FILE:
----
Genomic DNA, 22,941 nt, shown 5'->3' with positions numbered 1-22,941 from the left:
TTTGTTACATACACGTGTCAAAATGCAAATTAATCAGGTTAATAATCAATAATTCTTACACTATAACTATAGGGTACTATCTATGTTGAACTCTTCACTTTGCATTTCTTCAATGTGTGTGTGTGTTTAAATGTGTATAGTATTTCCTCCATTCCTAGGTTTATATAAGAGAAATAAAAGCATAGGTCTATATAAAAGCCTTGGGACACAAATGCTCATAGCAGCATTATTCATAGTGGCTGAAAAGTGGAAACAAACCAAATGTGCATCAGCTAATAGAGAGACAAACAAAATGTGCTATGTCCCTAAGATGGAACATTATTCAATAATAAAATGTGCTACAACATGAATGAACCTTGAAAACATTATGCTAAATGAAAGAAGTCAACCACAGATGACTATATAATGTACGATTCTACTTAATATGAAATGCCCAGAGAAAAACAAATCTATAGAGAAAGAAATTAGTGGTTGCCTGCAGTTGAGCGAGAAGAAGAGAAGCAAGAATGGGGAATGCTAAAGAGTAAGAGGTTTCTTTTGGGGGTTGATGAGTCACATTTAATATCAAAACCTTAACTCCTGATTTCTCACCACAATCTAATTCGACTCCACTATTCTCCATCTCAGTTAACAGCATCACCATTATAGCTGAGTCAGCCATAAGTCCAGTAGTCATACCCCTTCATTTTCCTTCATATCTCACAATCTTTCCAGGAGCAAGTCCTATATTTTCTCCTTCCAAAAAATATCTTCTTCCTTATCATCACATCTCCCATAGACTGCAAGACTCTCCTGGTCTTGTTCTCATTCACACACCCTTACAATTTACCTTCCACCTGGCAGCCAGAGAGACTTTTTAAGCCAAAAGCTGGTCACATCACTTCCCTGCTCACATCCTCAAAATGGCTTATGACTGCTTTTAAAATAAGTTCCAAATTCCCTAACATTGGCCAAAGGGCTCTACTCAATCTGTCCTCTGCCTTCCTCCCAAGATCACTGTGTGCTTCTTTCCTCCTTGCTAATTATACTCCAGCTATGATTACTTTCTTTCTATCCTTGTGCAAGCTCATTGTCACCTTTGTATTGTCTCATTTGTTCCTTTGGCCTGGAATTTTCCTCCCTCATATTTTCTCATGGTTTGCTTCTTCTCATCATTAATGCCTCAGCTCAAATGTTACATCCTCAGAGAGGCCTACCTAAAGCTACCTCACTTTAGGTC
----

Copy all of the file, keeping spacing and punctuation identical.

Genomic DNA, 22,941 nt, shown 5'->3' with positions numbered 1-22,941 from the left:
TTTGTTACATACACGTGTCAAAATGCAAATTAATCAGGTTAATAATCAATAATTCTTACACTATAACTATAGGGTACTATCTATGTTGAACTCTTCACTTTGCATTTCTTCAATGTGTGTGTGTGTTTAAATGTGTATAGTATTTCCTCCATTCCTAGGTTTATATAAGAGAAATAAAAGCATAGGTCTATATAAAAGCCTTGGGACACAAATGCTCATAGCAGCATTATTCATAGTGGCTGAAAAGTGGAAACAAACCAAATGTGCATCAGCTAATAGAGAGACAAACAAAATGTGCTATGTCCCTAAGATGGAACATTATTCAATAATAAAATGTGCTACAACATGAATGAACCTTGAAAACATTATGCTAAATGAAAGAAGTCAACCACAGATGACTATATAATGTACGATTCTACTTAATATGAAATGCCCAGAGAAAAACAAATCTATAGAGAAAGAAATTAGTGGTTGCCTGCAGTTGAGCGAGAAGAAGAGAAGCAAGAATGGGGAATGCTAAAGAGTAAGAGGTTTCTTTTGGGGGTTGATGAGTCACATTTAATATCAAAACCTTAACTCCTGATTTCTCACCACAATCTAATTCGACTCCACTATTCTCCATCTCAGTTAACAGCATCACCATTATAGCTGAGTCAGCCATAAGTCCAGTAGTCATACCCCTTCATTTTCCTTCATATCTCACAATCTTTCCAGGAGCAAGTCCTATATTTTCTCCTTCCAAAAAATATCTTCTTCCTTATCATCACATCTCCCATAGACTGCAAGACTCTCCTGGTCTTGTTCTCATTCACACACCCTTACAATTTACCTTCCACCTGGCAGCCAGAGAGACTTTTTAAGCCAAAAGCTGGTCACATCACTTCCCTGCTCACATCCTCAAAATGGCTTATGACTGCTTTTAAAATAAGTTCCAAATTCCCTAACATTGGCCAAAGGGCTCTACTCAATCTGTCCTCTGCCTTCCTCCCAAGATCACTGTGTGCTTCTTTCCTCCTTGCTAATTATACTCCAGCTATGATTACTTTCTTTCTATCCTTGTGCAAGCTCATTGTCACCTTTGTATTGTCTCATTTGTTCCTTTGGCCTGGAATTTTCCTCCCTCATATTTTCTCATGGTTTGCTTCTTCTCATCATTAATGCCTCAGCTCAAATGTTACATCCTCAGAGAGGCCTACCTAAAGCTACCTCACTTTAGGTC